Microsoft Corp. is getting ready to charge United Kingdom Web users for access to its popular portal, according to reports Monday in U.K. online publications.
If implemented, visitors to msn.co.uk would have to pay a yearly $86 (U.S.) subscription fee for access to MSN’s U.K.-specific content offerings including news, sports and classified advertising.
In an interview with the Independent on Sunday, a U.K. publication, Neil Holloway, Microsoft UK managing director, said the decision could be made anytime within the next 12 months.
“It is clear that the online advertising and the click-through model alone won’t generate enough revenues,” Holloway said. “We will build extra services into MSN and start monetising this within a year.”
MSN’s reasons for a move to the subscription-based model underscore the decrease in online advertising, a portal’s bread-and-butter method for generating income. In the U.K., advertisers decreased spending in December 2000, from 17.7 million Euros to 17.3 Euros, according to a study by Forrest Research.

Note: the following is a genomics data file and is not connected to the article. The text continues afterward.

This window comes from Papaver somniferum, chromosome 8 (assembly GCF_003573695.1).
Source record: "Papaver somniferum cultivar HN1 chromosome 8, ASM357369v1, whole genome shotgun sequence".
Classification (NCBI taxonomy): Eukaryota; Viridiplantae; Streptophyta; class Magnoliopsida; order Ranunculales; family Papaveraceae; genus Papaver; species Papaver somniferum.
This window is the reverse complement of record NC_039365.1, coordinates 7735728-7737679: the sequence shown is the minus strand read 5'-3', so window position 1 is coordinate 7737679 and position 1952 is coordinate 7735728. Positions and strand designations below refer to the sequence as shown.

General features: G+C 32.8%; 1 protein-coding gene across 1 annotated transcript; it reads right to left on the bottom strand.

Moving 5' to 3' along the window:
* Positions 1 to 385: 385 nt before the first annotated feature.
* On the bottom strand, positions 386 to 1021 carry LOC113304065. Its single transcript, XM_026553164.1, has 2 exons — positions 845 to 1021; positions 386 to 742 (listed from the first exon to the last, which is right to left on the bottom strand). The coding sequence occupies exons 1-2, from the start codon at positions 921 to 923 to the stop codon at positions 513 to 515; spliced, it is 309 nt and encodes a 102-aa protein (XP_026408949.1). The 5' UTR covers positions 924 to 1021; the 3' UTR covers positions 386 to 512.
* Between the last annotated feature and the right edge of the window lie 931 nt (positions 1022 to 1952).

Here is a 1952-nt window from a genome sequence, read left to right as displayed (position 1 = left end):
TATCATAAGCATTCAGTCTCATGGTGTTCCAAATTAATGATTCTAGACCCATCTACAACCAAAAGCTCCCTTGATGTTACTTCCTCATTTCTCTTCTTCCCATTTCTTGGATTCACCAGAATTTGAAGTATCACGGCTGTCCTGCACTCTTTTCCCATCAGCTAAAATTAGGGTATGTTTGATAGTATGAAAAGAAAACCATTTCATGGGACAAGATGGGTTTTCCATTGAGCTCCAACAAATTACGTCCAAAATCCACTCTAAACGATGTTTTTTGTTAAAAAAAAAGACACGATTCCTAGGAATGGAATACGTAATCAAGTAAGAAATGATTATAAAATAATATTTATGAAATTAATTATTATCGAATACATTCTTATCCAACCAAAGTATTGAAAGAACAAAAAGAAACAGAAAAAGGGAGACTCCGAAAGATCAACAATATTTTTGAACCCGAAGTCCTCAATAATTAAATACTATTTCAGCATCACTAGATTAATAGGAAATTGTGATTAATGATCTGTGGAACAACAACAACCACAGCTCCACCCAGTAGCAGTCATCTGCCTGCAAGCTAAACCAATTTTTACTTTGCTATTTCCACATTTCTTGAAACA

“In contrast to the lower overall online advertising spending, November and December 2000 showed increases in the number of companies advertising, but they were getting lower rates for each ad purchased,” said Marc Cohen, Forrester’s European AdWatch manager. He added that he predicts a second-half 2001 boom in advertising spending.
There’s no doubt that MSN is king in the U.K., with more than 5.4 million visitors in November 2000, far ahead of second-place Yahoo!, which garnered 4.4 million visitors, according to MMXI Europe.
But it’s unclear whether U.K. users are willing to shell out the shillings for a portal service, MSN’s in particular.
According to a study by online research site CyberAtlas, MSN visitors are the thriftiest when compared to other portal offerings. While the portal leads in software and travel purchases, it lags behind Yahoo! and AOL in average dollars spent per visitor ($300).